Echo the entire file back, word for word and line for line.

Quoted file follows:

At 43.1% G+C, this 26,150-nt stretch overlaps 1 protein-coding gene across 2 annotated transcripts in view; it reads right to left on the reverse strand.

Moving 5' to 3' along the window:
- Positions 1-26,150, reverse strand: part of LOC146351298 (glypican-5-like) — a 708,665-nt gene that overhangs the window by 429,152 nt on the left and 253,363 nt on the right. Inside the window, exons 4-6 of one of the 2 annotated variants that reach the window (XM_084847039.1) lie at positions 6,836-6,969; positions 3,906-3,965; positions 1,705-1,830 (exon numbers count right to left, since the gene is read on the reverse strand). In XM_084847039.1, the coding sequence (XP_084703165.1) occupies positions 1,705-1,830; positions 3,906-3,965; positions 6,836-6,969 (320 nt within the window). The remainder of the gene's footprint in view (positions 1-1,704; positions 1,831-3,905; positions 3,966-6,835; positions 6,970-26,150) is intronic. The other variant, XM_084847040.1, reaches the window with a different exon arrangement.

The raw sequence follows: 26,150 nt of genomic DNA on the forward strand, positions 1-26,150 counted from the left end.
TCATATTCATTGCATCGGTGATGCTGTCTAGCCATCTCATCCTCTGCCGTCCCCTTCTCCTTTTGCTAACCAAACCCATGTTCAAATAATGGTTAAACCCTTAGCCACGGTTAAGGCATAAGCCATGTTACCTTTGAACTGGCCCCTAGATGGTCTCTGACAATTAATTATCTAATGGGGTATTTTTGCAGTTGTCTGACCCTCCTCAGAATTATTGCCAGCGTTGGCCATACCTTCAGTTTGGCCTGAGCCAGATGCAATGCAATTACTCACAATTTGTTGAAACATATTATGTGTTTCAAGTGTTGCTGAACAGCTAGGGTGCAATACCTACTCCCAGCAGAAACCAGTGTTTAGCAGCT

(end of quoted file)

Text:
At 43.1% G+C, this 26,150-nt stretch overlaps 1 protein-coding gene across 2 annotated transcripts in view; it reads right to left on the reverse strand.

Moving 5' to 3' along the window:
- Positions 1-26,150, reverse strand: part of LOC146351298 (glypican-5-like) — a 708,665-nt gene that overhangs the window by 429,152 nt on the left and 253,363 nt on the right. Inside the window, exons 4-6 of one of the 2 annotated variants that reach the window (XM_084847039.1) lie at positions 6,836-6,969; positions 3,906-3,965; positions 1,705-1,830 (exon numbers count right to left, since the gene is read on the reverse strand). In XM_084847039.1, the coding sequence (XP_084703165.1) occupies positions 1,705-1,830; positions 3,906-3,965; positions 6,836-6,969 (320 nt within the window). The remainder of the gene's footprint in view (positions 1-1,704; positions 1,831-3,905; positions 3,966-6,835; positions 6,970-26,150) is intronic. The other variant, XM_084847040.1, reaches the window with a different exon arrangement.

The raw sequence follows: 26,150 nt of genomic DNA on the forward strand, positions 1-26,150 counted from the left end.
TCATATTCATTGCATCGGTGATGCTGTCTAGCCATCTCATCCTCTGCCGTCCCCTTCTCCTTTTGCTAACCAAACCCATGTTCAAATAATGGTTAAACCCTTAGCCACGGTTAAGGCATAAGCCATGTTACCTTTGAACTGGCCCCTAGATGGTCTCTGACAATTAATTATCTAATGGGGTATTTTTGCAGTTGTCTGACCCTCCTCAGAATTATTGCCAGCGTTGGCCATACCTTCAGTTTGGCCTGAGCCAGATGCAATGCAATTACTCACAATTTGTTGAAACATATTATGTGTTTCAAGTGTTGCTGAACAGCTAGGGTGCAATACCTACTCCCAGCAGAAACCAGTGTTTAGCAGCT